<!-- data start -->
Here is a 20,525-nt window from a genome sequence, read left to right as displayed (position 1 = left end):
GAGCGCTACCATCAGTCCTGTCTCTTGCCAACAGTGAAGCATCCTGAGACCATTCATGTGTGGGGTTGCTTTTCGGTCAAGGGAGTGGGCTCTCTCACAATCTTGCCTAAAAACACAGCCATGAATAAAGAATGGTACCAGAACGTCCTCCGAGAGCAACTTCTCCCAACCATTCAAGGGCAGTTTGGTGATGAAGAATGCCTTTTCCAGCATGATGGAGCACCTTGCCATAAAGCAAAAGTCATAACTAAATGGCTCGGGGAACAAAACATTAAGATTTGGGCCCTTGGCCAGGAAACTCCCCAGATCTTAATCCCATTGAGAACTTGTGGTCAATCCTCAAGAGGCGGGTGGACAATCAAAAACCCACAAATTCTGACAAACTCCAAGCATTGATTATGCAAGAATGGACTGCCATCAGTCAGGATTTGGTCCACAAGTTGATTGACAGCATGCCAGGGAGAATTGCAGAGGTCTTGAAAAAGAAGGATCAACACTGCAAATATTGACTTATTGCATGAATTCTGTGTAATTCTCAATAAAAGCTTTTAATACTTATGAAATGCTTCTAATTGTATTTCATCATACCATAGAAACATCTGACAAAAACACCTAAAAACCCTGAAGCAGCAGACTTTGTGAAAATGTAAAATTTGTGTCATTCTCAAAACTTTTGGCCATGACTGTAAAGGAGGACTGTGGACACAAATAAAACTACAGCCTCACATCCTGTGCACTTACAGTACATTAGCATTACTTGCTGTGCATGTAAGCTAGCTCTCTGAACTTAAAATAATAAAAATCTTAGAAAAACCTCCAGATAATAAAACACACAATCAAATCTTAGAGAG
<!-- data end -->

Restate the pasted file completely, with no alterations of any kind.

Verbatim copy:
Here is a 20,525-nt window from a genome sequence, read left to right as displayed (position 1 = left end):
GAGCGCTACCATCAGTCCTGTCTCTTGCCAACAGTGAAGCATCCTGAGACCATTCATGTGTGGGGTTGCTTTTCGGTCAAGGGAGTGGGCTCTCTCACAATCTTGCCTAAAAACACAGCCATGAATAAAGAATGGTACCAGAACGTCCTCCGAGAGCAACTTCTCCCAACCATTCAAGGGCAGTTTGGTGATGAAGAATGCCTTTTCCAGCATGATGGAGCACCTTGCCATAAAGCAAAAGTCATAACTAAATGGCTCGGGGAACAAAACATTAAGATTTGGGCCCTTGGCCAGGAAACTCCCCAGATCTTAATCCCATTGAGAACTTGTGGTCAATCCTCAAGAGGCGGGTGGACAATCAAAAACCCACAAATTCTGACAAACTCCAAGCATTGATTATGCAAGAATGGACTGCCATCAGTCAGGATTTGGTCCACAAGTTGATTGACAGCATGCCAGGGAGAATTGCAGAGGTCTTGAAAAAGAAGGATCAACACTGCAAATATTGACTTATTGCATGAATTCTGTGTAATTCTCAATAAAAGCTTTTAATACTTATGAAATGCTTCTAATTGTATTTCATCATACCATAGAAACATCTGACAAAAACACCTAAAAACCCTGAAGCAGCAGACTTTGTGAAAATGTAAAATTTGTGTCATTCTCAAAACTTTTGGCCATGACTGTAAAGGAGGACTGTGGACACAAATAAAACTACAGCCTCACATCCTGTGCACTTACAGTACATTAGCATTACTTGCTGTGCATGTAAGCTAGCTCTCTGAACTTAAAATAATAAAAATCTTAGAAAAACCTCCAGATAATAAAACACACAATCAAATCTTAGAGAG